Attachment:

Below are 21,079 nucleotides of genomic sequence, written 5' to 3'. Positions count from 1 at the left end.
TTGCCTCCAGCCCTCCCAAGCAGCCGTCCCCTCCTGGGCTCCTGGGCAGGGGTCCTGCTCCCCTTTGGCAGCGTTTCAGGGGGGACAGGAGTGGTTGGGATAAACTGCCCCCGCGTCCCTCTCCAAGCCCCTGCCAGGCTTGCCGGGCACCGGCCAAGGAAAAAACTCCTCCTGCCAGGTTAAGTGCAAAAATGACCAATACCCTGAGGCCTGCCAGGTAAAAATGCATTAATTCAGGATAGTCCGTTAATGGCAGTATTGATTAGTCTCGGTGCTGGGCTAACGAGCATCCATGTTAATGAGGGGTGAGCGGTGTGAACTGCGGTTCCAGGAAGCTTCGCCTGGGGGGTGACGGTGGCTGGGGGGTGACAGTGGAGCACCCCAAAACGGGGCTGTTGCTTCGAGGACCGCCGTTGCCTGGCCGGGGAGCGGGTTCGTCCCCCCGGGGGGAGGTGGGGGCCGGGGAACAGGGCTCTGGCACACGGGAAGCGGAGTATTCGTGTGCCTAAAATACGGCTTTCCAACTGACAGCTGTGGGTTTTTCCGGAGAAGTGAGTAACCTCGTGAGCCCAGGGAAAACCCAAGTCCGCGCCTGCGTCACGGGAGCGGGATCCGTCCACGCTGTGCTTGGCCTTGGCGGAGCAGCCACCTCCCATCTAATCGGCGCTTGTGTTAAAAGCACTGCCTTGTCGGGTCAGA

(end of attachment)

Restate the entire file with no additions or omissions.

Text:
Below are 21,079 nucleotides of genomic sequence, written 5' to 3'. Positions count from 1 at the left end.
TTGCCTCCAGCCCTCCCAAGCAGCCGTCCCCTCCTGGGCTCCTGGGCAGGGGTCCTGCTCCCCTTTGGCAGCGTTTCAGGGGGGACAGGAGTGGTTGGGATAAACTGCCCCCGCGTCCCTCTCCAAGCCCCTGCCAGGCTTGCCGGGCACCGGCCAAGGAAAAAACTCCTCCTGCCAGGTTAAGTGCAAAAATGACCAATACCCTGAGGCCTGCCAGGTAAAAATGCATTAATTCAGGATAGTCCGTTAATGGCAGTATTGATTAGTCTCGGTGCTGGGCTAACGAGCATCCATGTTAATGAGGGGTGAGCGGTGTGAACTGCGGTTCCAGGAAGCTTCGCCTGGGGGGTGACGGTGGCTGGGGGGTGACAGTGGAGCACCCCAAAACGGGGCTGTTGCTTCGAGGACCGCCGTTGCCTGGCCGGGGAGCGGGTTCGTCCCCCCGGGGGGAGGTGGGGGCCGGGGAACAGGGCTCTGGCACACGGGAAGCGGAGTATTCGTGTGCCTAAAATACGGCTTTCCAACTGACAGCTGTGGGTTTTTCCGGAGAAGTGAGTAACCTCGTGAGCCCAGGGAAAACCCAAGTCCGCGCCTGCGTCACGGGAGCGGGATCCGTCCACGCTGTGCTTGGCCTTGGCGGAGCAGCCACCTCCCATCTAATCGGCGCTTGTGTTAAAAGCACTGCCTTGTCGGGTCAGA